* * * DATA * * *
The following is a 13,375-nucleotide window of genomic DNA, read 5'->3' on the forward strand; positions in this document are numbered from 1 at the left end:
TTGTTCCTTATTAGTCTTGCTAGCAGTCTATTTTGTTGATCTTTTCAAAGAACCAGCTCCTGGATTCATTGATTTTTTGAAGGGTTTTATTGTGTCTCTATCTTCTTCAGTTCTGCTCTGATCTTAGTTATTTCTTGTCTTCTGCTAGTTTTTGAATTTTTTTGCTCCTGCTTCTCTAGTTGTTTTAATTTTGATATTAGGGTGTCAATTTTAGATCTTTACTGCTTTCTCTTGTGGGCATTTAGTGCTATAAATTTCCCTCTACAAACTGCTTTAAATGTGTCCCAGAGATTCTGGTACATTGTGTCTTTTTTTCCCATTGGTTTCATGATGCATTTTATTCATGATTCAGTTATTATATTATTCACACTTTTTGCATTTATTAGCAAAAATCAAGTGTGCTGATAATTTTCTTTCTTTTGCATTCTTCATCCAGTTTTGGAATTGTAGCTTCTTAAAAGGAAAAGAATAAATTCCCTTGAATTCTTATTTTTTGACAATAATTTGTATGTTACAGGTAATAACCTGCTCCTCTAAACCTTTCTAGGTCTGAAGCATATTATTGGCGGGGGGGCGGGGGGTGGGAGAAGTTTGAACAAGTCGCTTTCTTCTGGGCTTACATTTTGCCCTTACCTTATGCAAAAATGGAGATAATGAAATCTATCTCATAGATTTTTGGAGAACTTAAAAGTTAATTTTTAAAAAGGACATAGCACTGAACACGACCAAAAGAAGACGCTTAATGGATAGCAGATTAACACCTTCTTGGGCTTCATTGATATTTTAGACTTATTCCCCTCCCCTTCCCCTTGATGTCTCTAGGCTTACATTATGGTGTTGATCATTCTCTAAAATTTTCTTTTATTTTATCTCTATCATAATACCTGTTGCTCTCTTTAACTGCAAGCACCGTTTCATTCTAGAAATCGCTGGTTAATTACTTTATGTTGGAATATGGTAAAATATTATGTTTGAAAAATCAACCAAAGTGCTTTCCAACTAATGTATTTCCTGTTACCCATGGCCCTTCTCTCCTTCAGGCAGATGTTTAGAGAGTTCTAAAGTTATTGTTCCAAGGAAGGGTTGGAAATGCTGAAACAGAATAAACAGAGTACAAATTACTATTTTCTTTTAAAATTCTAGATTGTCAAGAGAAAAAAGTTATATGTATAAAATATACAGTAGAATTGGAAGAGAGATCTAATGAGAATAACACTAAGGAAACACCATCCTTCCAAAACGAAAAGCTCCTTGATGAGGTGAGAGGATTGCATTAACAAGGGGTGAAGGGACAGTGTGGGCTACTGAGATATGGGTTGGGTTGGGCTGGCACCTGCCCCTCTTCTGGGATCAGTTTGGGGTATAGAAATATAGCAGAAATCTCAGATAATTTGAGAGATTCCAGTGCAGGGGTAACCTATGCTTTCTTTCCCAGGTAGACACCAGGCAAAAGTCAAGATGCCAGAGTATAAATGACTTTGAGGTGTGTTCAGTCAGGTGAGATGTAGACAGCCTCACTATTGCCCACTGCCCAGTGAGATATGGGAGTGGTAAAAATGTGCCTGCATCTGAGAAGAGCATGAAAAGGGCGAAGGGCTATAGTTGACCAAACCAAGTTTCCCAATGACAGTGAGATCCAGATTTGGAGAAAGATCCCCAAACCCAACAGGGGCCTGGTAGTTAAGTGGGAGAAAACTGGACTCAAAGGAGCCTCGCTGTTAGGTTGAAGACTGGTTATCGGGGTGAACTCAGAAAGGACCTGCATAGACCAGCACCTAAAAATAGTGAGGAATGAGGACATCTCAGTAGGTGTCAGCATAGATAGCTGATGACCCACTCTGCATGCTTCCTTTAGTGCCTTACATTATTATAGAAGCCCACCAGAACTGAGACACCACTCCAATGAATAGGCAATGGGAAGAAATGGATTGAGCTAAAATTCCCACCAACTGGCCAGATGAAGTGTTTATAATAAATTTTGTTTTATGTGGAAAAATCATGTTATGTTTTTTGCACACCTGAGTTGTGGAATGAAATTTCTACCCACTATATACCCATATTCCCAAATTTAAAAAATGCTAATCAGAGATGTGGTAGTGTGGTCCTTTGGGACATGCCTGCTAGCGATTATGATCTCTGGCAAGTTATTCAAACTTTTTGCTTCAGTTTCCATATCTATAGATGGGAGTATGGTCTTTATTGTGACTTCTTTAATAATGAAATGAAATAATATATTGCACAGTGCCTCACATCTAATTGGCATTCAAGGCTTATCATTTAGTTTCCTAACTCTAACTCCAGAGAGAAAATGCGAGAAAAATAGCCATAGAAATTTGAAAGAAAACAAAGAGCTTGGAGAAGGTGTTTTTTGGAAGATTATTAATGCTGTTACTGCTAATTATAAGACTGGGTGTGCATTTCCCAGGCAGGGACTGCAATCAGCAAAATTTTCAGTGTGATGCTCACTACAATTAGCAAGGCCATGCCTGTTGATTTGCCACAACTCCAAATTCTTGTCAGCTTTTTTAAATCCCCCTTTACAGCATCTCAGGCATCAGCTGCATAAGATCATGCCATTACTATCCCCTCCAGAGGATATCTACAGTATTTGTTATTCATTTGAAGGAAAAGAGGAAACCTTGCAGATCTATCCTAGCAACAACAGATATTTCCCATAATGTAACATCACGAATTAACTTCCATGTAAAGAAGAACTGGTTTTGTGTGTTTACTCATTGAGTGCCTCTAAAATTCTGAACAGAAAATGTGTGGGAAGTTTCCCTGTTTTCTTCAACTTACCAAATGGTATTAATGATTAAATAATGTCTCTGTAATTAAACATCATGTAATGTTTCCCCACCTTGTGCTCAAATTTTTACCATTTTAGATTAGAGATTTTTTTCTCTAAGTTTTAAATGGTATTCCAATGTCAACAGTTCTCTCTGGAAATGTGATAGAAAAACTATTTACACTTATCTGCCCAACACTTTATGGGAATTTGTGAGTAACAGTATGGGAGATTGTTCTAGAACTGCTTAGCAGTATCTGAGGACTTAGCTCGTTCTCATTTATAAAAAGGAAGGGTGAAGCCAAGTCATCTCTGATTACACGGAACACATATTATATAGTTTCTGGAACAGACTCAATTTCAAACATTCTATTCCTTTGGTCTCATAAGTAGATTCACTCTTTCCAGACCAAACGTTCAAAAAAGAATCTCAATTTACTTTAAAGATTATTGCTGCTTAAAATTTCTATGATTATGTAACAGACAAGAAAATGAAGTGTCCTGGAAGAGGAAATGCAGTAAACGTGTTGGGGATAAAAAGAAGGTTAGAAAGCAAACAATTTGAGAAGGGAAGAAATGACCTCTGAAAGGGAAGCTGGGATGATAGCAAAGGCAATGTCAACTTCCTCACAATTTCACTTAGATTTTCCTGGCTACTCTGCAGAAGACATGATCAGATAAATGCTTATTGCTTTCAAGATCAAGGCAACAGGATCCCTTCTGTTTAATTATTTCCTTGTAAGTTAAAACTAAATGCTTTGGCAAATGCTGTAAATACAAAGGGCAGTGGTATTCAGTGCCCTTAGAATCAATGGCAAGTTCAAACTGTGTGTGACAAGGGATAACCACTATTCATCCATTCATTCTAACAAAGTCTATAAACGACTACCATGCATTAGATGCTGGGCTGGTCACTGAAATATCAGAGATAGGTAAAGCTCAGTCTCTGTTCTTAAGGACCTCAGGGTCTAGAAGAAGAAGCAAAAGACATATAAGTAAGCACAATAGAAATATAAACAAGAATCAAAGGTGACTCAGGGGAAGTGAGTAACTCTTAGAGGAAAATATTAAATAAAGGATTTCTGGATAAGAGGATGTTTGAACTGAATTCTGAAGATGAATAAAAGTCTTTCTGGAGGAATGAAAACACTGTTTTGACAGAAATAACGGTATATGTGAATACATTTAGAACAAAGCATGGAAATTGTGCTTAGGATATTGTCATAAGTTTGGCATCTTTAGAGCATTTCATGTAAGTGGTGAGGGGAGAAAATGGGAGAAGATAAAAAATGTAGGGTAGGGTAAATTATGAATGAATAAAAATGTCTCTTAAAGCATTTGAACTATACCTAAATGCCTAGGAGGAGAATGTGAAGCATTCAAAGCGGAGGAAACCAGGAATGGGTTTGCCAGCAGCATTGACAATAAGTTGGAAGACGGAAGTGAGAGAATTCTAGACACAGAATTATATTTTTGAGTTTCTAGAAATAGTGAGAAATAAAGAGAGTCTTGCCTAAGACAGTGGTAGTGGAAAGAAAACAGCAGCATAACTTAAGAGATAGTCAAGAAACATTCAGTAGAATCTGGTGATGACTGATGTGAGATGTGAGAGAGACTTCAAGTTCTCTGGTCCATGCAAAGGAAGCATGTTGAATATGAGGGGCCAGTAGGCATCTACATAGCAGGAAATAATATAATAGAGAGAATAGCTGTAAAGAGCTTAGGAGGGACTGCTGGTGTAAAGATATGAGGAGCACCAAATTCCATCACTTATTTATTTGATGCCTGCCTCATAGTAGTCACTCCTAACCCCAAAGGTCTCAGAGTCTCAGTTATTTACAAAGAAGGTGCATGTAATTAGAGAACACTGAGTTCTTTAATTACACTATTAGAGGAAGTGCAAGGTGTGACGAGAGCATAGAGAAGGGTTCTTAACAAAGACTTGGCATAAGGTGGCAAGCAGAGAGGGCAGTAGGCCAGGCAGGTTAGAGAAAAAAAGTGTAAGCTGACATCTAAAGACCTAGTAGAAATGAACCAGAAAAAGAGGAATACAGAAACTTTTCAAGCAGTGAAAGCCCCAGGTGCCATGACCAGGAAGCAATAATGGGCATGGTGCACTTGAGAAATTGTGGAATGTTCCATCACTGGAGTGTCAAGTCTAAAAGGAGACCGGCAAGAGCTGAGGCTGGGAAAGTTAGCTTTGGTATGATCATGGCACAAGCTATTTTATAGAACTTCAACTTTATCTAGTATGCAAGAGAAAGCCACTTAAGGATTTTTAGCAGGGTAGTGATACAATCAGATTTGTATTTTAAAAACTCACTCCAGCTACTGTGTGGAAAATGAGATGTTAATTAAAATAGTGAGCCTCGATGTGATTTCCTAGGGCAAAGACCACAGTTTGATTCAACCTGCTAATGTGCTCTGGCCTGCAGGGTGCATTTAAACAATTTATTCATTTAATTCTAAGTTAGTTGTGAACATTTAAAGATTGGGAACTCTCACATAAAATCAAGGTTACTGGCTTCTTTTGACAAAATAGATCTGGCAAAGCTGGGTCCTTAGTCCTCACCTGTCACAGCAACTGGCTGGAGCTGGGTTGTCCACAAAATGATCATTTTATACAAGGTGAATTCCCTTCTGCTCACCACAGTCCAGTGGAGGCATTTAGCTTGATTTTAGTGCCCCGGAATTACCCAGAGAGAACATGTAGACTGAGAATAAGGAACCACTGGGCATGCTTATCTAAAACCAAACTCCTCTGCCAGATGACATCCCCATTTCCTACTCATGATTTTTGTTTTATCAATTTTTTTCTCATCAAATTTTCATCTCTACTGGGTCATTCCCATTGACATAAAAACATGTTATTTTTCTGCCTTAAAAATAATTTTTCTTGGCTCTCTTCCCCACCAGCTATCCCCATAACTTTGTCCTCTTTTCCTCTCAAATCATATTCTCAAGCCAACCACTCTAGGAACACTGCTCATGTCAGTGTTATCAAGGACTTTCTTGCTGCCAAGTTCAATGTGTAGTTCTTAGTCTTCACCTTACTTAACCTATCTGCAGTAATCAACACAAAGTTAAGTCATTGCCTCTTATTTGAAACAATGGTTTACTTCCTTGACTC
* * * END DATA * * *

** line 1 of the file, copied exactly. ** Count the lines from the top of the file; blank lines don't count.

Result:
The following is a 13,375-nucleotide window of genomic DNA, read 5'->3' on the forward strand; positions in this document are numbered from 1 at the left end: